But maybe locking everyone down (and destroying the economy) is not the smartest move when a fit and healthy (esp younger) person has only a very small chance of dying from covid 19 (as is the case with any yearly flu). Its about looking at risk and costs and being sensible and selective rather than a heavy handed lets panic and destroy the economy approach. Like protecting the vulnerable (don't just focus on the elderly). Maybe the sick must stay at home, temperature readings, vulnerable being advised to do likewise etc rather than a nanny state heavy handed approach.



  • This is interesting

    So actual doctors spoke about treating actual patient and face-book decided it was false information so removed it. After 17 million views

    https://www.breitbart.com/tech/2020/07/27/facebook-censors-viral-video-of-doctors-capitol-hill-coronavirus-press-conference/



  • @Winger tell that to Victoria. They couldn't be trusted to control it themselves so now they will head into level 4 lockdown



  • @canefan said in Coronavirus - Overall:

    @Winger tell that to Victoria. They couldn't be trusted to control it themselves so now they will head into level 4 lockdown

    I really didn't need to look it up.

    Daniel Michael Andrews is an Australian politician who is the 48th and incumbent Premier of Victoria, a post he has held since 2014. He has been the state leader of the Australian Labor Party since 2010, and from 2010 to 2014 was Leader of the Opposition.

    https://www.theage.com.au/national/victoria/the-numbers-are-too-high-premier-poised-to-announce-further-restrictions-as-victoria-records-397-new-cases-three-deaths-20200801-p55hk3.html

    'The numbers are too high': Premier poised to announce further restrictions as Victoria records 397 new cases, three deaths
    For our free coronavirus pandemic coverage, learn more here.

    Victoria is on the brink of further lockdown measures as concern increases around the levels of community transmission of COVID-19 in the state.

    After reporting more than 1300 new cases in the past two days, Victoria recorded 397 new cases on Saturday and three deaths.
    A man in his 80s, and woman in her 80s, and a woman in her 90s died overnight, the Premier said.



  • Russia have their vaccination ready.
    Working for final approval by August 10.
    Mass vaccinations aim to begin in October.

    https://www.bbc.com/news/world-europe-53621708



  • @Frank said in Coronavirus - Overall:

    Russia have their vaccination ready.
    Working for final approval by August 10.
    Mass vaccinations aim to begin in October.

    https://www.bbc.com/news/world-europe-53621708

    I would have thought Bill Gates would have wanted to implant his chip in the Americans before the Russians. Maybe they're further along with their 5G control towers?



  • @Frank said in Coronavirus - Overall:

    Russia have their vaccination ready.
    Working for final approval by August 10.
    Mass vaccinations aim to begin in October.

    https://www.bbc.com/news/world-europe-53621708

    Putin probably isn't to fussed if their vaccine has a few unintended consequences and he loses a few citizens



  • @canefan
    Might be, might also be they beat the west in getting a vaccine by some distance.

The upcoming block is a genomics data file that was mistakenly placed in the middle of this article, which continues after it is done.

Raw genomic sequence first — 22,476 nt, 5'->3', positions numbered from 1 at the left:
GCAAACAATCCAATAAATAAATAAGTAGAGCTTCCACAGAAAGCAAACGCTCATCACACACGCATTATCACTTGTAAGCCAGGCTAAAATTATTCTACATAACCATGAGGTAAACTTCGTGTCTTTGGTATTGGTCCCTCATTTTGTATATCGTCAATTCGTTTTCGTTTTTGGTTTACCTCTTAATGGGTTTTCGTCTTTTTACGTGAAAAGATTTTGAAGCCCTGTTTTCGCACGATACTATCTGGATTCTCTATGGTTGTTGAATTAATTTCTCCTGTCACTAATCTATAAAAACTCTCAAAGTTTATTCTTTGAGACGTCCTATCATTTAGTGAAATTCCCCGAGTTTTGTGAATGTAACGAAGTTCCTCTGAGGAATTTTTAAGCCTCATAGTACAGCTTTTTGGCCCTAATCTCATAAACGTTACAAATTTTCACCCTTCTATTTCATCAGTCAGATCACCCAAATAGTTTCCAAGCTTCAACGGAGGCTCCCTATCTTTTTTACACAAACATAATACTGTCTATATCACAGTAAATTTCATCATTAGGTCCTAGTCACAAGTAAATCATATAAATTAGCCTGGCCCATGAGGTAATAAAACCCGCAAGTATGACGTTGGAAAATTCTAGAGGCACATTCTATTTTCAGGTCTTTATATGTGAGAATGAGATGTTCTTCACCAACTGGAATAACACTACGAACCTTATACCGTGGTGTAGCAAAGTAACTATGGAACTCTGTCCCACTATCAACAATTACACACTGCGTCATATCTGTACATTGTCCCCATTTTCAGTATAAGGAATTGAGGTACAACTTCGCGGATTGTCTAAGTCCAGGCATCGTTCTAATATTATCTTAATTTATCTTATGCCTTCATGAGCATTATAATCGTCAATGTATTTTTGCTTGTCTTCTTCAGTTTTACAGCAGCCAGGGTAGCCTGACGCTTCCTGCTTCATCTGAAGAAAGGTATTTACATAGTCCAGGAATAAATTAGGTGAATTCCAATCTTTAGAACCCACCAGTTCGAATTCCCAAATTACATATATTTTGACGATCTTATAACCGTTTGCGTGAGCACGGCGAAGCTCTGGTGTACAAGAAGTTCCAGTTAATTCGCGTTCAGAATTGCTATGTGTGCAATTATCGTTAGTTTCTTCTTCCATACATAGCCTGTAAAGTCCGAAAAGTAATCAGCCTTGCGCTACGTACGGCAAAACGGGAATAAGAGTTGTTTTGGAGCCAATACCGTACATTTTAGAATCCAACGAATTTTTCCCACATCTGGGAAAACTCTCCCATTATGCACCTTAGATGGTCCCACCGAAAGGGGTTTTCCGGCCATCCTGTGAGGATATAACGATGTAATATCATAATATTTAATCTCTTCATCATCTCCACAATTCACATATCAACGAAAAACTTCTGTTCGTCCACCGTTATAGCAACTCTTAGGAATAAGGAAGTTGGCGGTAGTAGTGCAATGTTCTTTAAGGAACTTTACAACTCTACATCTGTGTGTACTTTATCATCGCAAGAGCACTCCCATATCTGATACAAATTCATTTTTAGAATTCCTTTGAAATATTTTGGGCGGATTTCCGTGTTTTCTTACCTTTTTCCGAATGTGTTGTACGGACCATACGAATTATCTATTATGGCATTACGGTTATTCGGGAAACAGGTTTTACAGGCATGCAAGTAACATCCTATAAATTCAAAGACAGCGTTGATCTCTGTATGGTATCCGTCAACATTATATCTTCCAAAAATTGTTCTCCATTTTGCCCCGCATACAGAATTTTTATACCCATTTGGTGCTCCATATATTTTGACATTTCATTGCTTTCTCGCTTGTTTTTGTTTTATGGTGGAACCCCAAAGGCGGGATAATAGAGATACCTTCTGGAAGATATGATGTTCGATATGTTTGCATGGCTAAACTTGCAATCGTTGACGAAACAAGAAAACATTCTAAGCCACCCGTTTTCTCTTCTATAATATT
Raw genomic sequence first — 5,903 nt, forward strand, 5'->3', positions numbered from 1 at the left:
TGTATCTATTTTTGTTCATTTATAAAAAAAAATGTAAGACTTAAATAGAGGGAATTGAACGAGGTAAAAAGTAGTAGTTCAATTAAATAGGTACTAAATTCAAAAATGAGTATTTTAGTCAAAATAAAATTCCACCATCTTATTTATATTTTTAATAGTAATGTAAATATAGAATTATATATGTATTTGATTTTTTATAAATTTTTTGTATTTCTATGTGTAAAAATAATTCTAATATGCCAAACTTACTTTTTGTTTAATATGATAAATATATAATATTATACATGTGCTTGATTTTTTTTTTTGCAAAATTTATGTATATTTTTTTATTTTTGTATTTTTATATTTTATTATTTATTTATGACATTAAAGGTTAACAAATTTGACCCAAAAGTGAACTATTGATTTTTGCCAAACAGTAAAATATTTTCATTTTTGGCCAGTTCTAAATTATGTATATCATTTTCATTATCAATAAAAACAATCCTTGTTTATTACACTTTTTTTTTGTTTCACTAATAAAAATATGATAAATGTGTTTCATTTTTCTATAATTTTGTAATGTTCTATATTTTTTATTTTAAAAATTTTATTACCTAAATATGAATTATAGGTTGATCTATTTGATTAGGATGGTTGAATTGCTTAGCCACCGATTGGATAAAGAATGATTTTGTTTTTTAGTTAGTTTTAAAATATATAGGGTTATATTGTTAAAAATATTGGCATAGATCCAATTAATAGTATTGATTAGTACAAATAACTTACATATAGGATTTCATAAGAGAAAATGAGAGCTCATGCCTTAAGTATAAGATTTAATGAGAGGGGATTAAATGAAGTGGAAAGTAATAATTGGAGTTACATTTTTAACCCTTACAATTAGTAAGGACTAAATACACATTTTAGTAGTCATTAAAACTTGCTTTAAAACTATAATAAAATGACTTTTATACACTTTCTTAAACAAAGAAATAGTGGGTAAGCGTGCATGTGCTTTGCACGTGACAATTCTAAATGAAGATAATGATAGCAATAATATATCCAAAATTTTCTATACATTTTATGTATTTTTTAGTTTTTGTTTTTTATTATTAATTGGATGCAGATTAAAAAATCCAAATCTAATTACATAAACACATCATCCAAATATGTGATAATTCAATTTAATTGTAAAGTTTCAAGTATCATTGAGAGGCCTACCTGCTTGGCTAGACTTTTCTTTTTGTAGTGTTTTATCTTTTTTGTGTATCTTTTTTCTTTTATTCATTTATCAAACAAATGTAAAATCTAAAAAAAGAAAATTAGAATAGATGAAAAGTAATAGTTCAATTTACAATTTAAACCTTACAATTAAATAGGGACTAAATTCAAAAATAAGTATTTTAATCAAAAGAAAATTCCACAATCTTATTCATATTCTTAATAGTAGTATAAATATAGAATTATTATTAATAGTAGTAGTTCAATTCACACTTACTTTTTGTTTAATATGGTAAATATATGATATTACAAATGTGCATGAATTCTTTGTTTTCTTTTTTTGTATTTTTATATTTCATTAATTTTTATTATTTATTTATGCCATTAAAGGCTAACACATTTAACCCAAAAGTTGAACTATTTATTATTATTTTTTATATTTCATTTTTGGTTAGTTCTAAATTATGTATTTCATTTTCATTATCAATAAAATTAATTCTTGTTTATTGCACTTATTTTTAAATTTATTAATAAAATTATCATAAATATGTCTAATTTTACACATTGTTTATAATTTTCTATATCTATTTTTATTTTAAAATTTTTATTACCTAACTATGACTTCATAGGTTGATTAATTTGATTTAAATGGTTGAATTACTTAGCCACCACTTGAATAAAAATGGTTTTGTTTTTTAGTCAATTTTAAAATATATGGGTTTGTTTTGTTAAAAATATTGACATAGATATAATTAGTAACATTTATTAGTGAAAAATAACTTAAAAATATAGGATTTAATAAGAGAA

Hard pill for the anti-Russians to swallow.



  • @Frank said in Coronavirus - Overall:

    @canefan
    Might be, might also be they beat the west in getting a vaccine by some distance.
    Hard pill for the anti-Russians to swallow.

    I guess anyone can get a vaccine out quickly if testing for adverse side effects goes out the window.



  • @Winger
    You think they have not tested for adverse side effects and are risking the heath of their whole population? Why?
    Possible, but seems unlikely.



  • given they supposedly 'stole' the UK vaccine which was already well into trial stage...



  • @barbarian said in Coronavirus - Overall:

    And simply saying 'we should have got our aged care protection right' is one thing, actually doing it is another.

    Agreed, which is why I said in original post 'For EU-14 types it is clear they all need to reform the care systems as a result of lessons learned.'

    The higher the number of infected citizens, the harder it is to wall off your nursing homes and hospitals. Nurses have to come in, and cleaners and doctors and other workers. And in Sweden they are at greater risk of catching the virus at the shops, or at a cafe than someone in a nearby country.

    You're spot on to include cleaners and other workers, which are easily forgotten. That has been a particular problem with Covid, given (we NOW know) there are so many asymptomatic cases.

    Th 'improved Swedish model' would have diverted resources to ensuring that care homes were quarantined. That would have meant live-in nurses cleaners, etc. Possibily a month on, month off system, or whatever oil rigs do.

    The cost of that would have been a fraction of the cost of lockdown.

    Going forward, care homes everywhere ought to be configured to enable quarantining when a pandemic hits in future. That means in the UK an end to homes being reliant on sharing workers, in particular agency staff.

    Needless to say it will be a major exercise.

    I wonder which government will be first to address it.



  • There's a devilish irony that nursing homes are facilities built specifically for people to die in.



  • @Siam said in Coronavirus - Overall:

    There's a devilish irony that nursing homes are facilities built specifically for people to die in.

    I said much the same thing the last time I visited my grandmother who's mind was still sharp but her body was failing her. I called them death camps. Old people waiting to die. Really depressing environment.